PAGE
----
Oh, the Anticipation!
I can remember a moment from spring 1991 very clearly. I was looking forward to an upcoming family vacation in Hawaii, and I was savoring the anticipation! In fact, I can recall making a conscious decision to remember the excitement of the weeks and months leading up to the holiday – I knew that all too soon the trip would be over and all I’d have left would be memories. I wanted to squeeze all the joy out of it that I could. I love the thrill of looking forward to special events so much that I’ve told my husband I wouldn’t really appreciate having a trip or even a date night sprung on me at the last minute. I feel like I’d be missing out on an essential piece of the experience if I was denied the anticipation of it. (Truth be known, I do believe this arrangement suits my husband just fine!)
One of the things we’re learning about children from hard places is that such anticipation can be overwhelming and unbearable for them. We have noticed a definite pattern with our children: the closer we get to a special event, the less able they are to cope with daily stressors. Whether it’s a family vacation, Christmas, or the start of school, behaviour becomes incredibly challenging in the days and weeks leading up to the event. When we ask them how they’re feeling about the event, they tell us they’re excited and looking forward to it, but their behaviour doesn’t look excited. In our Empowered to Connect training, we learned that positive stress can “load” in our systems just like negative stress. Basically, our children are perpetually on high alert during these times of anticipation, meaning that the slightest disappointment or most insignificant sibling dispute can send them spiralling into a meltdown.
For children from hard places, often, the closer we get to a special event, the less able they are to cope with daily stressors.
The temptation, as parents, is to threaten the immediate cancellation of whatever special event is coming up (trust me, we’ve been there many, many times. Likely at some point this morning). When we use this threat I think we’re hoping that the fear of missing out will motivate them to behave more appropriately. Problem is, threats only add more stress to their overloaded systems, resulting in much worse behaviour. Once we’ve made the threat, we feel like we can’t back down, so the situation tends to spin out of control fairly quickly. We are learning (slowly) that we need to stick with them through these trying times and figure out how best to support them. Punishing them by cancelling something they really enjoy doesn’t teach them how to navigate overwhelming emotions. It simply teaches them that we believe they can’t handle stuff and that they don’t deserve to have fun. Rather, we need to figure out how we can help them successfully regulate themselves during times of anticipation.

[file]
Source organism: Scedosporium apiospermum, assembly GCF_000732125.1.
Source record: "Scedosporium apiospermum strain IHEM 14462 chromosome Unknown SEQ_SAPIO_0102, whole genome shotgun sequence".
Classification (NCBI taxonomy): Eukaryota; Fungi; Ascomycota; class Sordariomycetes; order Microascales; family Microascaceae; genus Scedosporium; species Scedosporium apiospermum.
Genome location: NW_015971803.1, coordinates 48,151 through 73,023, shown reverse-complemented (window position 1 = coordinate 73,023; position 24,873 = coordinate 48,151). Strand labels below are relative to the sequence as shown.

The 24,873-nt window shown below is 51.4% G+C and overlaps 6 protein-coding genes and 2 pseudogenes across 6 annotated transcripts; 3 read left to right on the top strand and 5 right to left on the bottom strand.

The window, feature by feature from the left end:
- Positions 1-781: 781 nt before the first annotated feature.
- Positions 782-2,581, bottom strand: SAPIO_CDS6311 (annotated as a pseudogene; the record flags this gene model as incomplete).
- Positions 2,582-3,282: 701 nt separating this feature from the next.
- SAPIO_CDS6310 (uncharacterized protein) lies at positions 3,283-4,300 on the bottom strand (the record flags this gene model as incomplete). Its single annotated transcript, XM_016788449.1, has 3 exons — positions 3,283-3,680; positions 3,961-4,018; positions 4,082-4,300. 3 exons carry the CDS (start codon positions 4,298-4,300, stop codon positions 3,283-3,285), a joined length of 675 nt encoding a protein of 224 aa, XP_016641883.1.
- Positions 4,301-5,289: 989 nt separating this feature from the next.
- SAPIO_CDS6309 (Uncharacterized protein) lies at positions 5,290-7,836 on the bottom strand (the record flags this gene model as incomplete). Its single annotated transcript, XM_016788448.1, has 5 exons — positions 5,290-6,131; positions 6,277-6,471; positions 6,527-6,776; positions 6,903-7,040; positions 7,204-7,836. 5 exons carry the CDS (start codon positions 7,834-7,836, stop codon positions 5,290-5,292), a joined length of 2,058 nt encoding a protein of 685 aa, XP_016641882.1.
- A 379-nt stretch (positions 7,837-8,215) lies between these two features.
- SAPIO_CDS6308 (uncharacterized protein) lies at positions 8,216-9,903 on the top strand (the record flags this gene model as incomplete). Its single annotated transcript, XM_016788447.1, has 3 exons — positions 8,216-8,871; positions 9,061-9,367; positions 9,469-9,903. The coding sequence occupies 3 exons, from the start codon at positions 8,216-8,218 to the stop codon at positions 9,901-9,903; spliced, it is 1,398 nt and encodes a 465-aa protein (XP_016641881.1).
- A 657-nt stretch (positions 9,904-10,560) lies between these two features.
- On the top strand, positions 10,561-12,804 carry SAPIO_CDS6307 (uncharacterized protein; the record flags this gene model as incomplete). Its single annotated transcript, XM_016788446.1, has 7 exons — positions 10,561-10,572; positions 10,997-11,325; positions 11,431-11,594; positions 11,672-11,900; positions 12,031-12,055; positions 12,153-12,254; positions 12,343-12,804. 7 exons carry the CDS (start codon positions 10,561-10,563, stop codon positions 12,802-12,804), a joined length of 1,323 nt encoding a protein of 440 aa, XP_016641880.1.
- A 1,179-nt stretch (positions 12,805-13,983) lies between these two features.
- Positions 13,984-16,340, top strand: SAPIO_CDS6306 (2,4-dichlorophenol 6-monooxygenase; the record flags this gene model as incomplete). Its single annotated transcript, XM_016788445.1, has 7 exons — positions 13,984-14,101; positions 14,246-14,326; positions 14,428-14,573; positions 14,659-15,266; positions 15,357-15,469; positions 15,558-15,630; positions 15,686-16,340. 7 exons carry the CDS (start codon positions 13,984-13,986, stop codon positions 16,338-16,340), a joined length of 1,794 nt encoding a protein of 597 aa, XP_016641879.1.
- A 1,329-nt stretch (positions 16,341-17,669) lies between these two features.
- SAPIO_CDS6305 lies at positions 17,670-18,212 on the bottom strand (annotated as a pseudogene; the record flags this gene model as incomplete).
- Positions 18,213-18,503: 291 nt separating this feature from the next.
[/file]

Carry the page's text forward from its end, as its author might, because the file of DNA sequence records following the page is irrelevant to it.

Punishing them by cancelling something they really enjoy doesn’t teach them how to navigate overwhelming emotions. It simply teaches them that we believe they can’t handle stuff and that they don’t deserve to have fun.
Here are three ways to support kids during times of high stress:
One of the things we’ve started doing is prompting them to talk about their feelings. We have a variety of questions we ask to help get to the bottom of things. Examples of this would be:
- Yes and no questions – “are you feeling stressed about ____?”
- Open ended questions – “tell me about that …” ‘”how does this make you feel?”
As we give them voice and help them make sense of their emotions, we find that they are able to relax somewhat and don’t need to use their disruptive behaviours as much. It is often a struggle for us to have this conversation because it can feel like we’re making excuses for poor behaviour or somehow letting them get away with stuff. Truth is, though, we’re communicating that we care enough about them to wade through all the muck so we can figure out what’s really going on. We still have to deal with the muck, but we can’t stay stuck on the behaviour or we’ll never address what’s motivating and driving it.
Another thing we’re being much more intentional about is increasing the nurture. We find that we automatically increase structure in our home as behaviour worsens, but it’s much more difficult to increase nurture! When we’ve had a difficult day the last thing I want to do is hold a child on my lap and read a story or just snuggle. But this is exactly what they need. They need to know that I still love them no matter what, and physical touch is a powerful and primal way to communicate this. So, I’m working on pushing past my own feelings to give them what they need most, especially in the middle of very trying days.
3. Slow Down
Finally, I’ve found that I need to slow down and adjust my expectations of myself and my productivity during these times. Taking time to sit at the table and play Lego or sit on the couch and read a book can benefit the whole family far more than getting the vacuuming done. And, thankfully, I have a husband who not only understands why the house looks like a tornado hit it most of the time, but pitches in and helps get ALL THE STUFF done when he gets home from work!
As they get older, they are becoming more able to handle countdowns on the calendar. It is easy to forget how difficult these times of anticipation can be for them. I need to remind myself often to slow down, attune to their emotions, and give lots of love!
Q – What do you do to help your kids during times of high stress? We’d love to hear from you!